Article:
Oh, and if any kind, Nature-subscribing Samaritan who stumbles onto this blog feels a pressing desire to email me ( a copy of the paper, I certainly would be obliged; I'd love to read this one.

Score another point for our knuckle-walking friends

From ABC:

Apes Shown to Be Able to Plan Ahead

WASHINGTON May 18, 2006 (AP)— They don't bring along an umbrella or sunglasses that might be needed later, but researchers say apes, like people, can plan ahead.

Both orangutans and bonobos were able to figure out which tool would work in an effort to retrieve grapes, and were able to remember to bring that tool along hours later, researchers report in Friday's issue of the journal Science.

In a series of laboratory tests the apes were shown the tools and grapes, allowed to retrieve grapes, and then removed from the area where the treats were available.

They were allowed back from one to 14 hours later and most were able to bring along the correct tool to get the treats, report Nicholas J. Mulcahy and Josep Call of the Max Planck Institute for Evolutionary Anthropology in Leipzig, Germany.

The researchers said the finding suggests that planning ahead arose at least 14 million years ago, when the last common ancestor of bonobos, orangutans and humans lived.

While the findings do not necessarily imply that the apes are able to anticipate a future state of mind, they are nonetheless groundbreaking, Thomas Suddendorf of the University of Queensland in Australia said in a commentary.

"By identifying what capacities our closest living relatives share with us, we can get a glimpse at our evolutionary past," Suddendorf said.

Frankly, apes are simply so incredible that I constantly find myself baffled by the shear number of people who react with vehemence against the idea--well supported though it may be--that humanity is related to these stupendous creatures. I know I'm delighted by the mere thought of it!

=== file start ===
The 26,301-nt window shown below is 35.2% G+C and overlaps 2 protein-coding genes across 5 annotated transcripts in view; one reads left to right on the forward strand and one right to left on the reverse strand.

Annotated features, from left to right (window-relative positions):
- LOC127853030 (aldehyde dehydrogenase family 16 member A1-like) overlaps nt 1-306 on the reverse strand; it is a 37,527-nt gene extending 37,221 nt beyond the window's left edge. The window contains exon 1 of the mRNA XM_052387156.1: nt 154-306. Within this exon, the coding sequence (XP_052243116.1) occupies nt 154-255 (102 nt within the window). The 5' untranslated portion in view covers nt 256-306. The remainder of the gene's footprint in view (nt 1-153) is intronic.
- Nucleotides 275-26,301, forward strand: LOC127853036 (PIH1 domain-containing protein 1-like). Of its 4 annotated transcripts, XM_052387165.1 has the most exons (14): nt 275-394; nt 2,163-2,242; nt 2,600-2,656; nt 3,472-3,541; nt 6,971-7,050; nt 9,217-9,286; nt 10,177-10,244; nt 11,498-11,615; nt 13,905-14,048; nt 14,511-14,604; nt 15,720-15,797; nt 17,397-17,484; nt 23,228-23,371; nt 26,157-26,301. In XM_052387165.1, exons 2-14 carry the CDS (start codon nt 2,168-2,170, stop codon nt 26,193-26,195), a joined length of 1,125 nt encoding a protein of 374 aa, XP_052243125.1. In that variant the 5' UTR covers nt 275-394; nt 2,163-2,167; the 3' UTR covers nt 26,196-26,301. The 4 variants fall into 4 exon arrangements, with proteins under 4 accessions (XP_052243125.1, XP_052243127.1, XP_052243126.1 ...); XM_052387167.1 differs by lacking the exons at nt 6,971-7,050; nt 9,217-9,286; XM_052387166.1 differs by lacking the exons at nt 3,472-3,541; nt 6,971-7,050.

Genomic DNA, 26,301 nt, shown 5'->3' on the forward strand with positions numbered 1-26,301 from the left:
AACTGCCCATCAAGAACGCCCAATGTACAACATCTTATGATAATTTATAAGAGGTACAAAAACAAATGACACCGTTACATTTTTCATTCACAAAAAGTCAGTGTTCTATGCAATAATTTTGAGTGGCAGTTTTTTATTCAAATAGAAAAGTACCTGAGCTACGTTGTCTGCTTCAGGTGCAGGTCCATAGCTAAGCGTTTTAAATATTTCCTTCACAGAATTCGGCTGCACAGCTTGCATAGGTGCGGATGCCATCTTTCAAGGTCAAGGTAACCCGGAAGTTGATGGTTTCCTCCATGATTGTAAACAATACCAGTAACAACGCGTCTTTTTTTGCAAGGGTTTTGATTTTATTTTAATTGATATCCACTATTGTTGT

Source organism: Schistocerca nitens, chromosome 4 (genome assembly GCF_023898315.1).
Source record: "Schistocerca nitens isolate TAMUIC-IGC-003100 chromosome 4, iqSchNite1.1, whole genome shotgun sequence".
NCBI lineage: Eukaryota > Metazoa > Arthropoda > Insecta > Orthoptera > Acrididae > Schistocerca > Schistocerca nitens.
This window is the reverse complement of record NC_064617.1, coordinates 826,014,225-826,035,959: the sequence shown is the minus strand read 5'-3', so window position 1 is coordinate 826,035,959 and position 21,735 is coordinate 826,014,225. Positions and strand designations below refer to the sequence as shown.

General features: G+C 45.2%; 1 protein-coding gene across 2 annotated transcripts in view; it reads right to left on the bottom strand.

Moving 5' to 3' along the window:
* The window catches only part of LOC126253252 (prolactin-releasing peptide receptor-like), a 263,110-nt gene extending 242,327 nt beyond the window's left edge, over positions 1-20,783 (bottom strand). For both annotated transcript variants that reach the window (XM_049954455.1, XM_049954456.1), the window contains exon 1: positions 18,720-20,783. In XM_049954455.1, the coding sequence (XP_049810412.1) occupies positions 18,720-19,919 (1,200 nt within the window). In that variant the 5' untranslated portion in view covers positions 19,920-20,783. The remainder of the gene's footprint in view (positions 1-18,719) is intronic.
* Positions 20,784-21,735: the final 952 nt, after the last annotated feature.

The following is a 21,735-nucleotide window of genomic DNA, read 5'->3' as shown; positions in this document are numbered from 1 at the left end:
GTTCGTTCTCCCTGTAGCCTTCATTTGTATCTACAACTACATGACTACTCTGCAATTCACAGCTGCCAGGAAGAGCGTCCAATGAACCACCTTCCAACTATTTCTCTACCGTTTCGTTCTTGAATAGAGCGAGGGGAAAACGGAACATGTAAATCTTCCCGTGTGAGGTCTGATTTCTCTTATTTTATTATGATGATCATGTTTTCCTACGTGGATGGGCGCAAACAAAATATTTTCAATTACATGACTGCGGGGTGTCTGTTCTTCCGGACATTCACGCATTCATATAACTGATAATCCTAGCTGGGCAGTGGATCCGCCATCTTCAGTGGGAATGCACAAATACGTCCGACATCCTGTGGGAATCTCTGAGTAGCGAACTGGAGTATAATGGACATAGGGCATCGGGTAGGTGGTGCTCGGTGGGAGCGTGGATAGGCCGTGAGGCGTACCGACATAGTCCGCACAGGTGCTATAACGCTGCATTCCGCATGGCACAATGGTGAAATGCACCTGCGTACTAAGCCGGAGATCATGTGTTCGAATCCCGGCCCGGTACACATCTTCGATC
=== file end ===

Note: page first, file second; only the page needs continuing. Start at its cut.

On other hand, I'm wildly confused about why ABC chose to file this story under "Politics." Weirdoes.

Friday, May 12, 2006

Disenchanted with U.S. Government, young man threatens to join “lunatic fringe”

Carlsbad, CA. (Reuters) -
In this wealthy bayside community unknown for its seditious and rebellious spirit, one reporter has learned of a young man who is fed up with the status quo. Preferring to go by the pseudonym, S.O. Guy, this 23 year-old voter has decided, once and for all, that he and the Federal Government are--as he put it--”on the outs:”

“I know that in some relationships, both parties are able to work out their differences and come to some sort of workable agreement, but, in this case, I just don’t see how the Feds and I could work out even an amicable separation, much less a solution to keep us together.”

He takes a long drag on a foul-smelling cigarette and states, “I wouldn’t say that I hate the Bush Administration or Congress. No, I think it would be more accurate to say that I loathe them both with the fire of a thousand suns. For that reason, I think it would be best for both of us if we went our separate ways. I’d love to end our relationship with a nice ‘it’s me, not you,’ but c’mon, we all know that it’s really them.”